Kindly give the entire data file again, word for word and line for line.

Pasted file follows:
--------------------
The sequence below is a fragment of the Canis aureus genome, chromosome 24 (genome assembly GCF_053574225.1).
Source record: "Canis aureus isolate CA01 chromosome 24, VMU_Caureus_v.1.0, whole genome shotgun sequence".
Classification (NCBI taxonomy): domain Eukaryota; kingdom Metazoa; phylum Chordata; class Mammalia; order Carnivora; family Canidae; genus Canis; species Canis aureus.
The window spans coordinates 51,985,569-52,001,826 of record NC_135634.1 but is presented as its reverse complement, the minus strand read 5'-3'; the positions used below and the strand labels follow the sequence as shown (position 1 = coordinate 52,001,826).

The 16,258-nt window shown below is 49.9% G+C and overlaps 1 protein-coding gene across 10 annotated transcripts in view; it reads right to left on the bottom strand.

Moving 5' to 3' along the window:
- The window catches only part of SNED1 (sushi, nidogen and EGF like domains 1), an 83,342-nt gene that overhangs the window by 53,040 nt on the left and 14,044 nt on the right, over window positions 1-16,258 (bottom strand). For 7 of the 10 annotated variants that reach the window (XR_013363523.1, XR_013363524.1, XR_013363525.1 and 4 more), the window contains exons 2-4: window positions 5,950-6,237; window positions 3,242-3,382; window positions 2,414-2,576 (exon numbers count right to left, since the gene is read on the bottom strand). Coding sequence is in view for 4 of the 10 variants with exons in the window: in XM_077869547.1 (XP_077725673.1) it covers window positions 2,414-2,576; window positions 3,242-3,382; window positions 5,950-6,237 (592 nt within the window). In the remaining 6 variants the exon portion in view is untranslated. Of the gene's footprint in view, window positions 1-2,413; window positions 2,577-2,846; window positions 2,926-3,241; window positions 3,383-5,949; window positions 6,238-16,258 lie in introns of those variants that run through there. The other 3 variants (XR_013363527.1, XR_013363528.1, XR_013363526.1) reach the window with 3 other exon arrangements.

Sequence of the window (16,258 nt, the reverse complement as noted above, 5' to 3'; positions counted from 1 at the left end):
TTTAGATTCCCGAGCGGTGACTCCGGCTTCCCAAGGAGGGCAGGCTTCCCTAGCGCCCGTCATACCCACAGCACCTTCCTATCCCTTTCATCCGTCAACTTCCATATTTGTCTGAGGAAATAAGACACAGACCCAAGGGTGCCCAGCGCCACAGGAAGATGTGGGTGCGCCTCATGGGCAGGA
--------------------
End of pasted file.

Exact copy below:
The sequence below is a fragment of the Canis aureus genome, chromosome 24 (genome assembly GCF_053574225.1).
Source record: "Canis aureus isolate CA01 chromosome 24, VMU_Caureus_v.1.0, whole genome shotgun sequence".
Classification (NCBI taxonomy): domain Eukaryota; kingdom Metazoa; phylum Chordata; class Mammalia; order Carnivora; family Canidae; genus Canis; species Canis aureus.
The window spans coordinates 51,985,569-52,001,826 of record NC_135634.1 but is presented as its reverse complement, the minus strand read 5'-3'; the positions used below and the strand labels follow the sequence as shown (position 1 = coordinate 52,001,826).

The 16,258-nt window shown below is 49.9% G+C and overlaps 1 protein-coding gene across 10 annotated transcripts in view; it reads right to left on the bottom strand.

Moving 5' to 3' along the window:
- The window catches only part of SNED1 (sushi, nidogen and EGF like domains 1), an 83,342-nt gene that overhangs the window by 53,040 nt on the left and 14,044 nt on the right, over window positions 1-16,258 (bottom strand). For 7 of the 10 annotated variants that reach the window (XR_013363523.1, XR_013363524.1, XR_013363525.1 and 4 more), the window contains exons 2-4: window positions 5,950-6,237; window positions 3,242-3,382; window positions 2,414-2,576 (exon numbers count right to left, since the gene is read on the bottom strand). Coding sequence is in view for 4 of the 10 variants with exons in the window: in XM_077869547.1 (XP_077725673.1) it covers window positions 2,414-2,576; window positions 3,242-3,382; window positions 5,950-6,237 (592 nt within the window). In the remaining 6 variants the exon portion in view is untranslated. Of the gene's footprint in view, window positions 1-2,413; window positions 2,577-2,846; window positions 2,926-3,241; window positions 3,383-5,949; window positions 6,238-16,258 lie in introns of those variants that run through there. The other 3 variants (XR_013363527.1, XR_013363528.1, XR_013363526.1) reach the window with 3 other exon arrangements.

Sequence of the window (16,258 nt, the reverse complement as noted above, 5' to 3'; positions counted from 1 at the left end):
TTTAGATTCCCGAGCGGTGACTCCGGCTTCCCAAGGAGGGCAGGCTTCCCTAGCGCCCGTCATACCCACAGCACCTTCCTATCCCTTTCATCCGTCAACTTCCATATTTGTCTGAGGAAATAAGACACAGACCCAAGGGTGCCCAGCGCCACAGGAAGATGTGGGTGCGCCTCATGGGCAGGA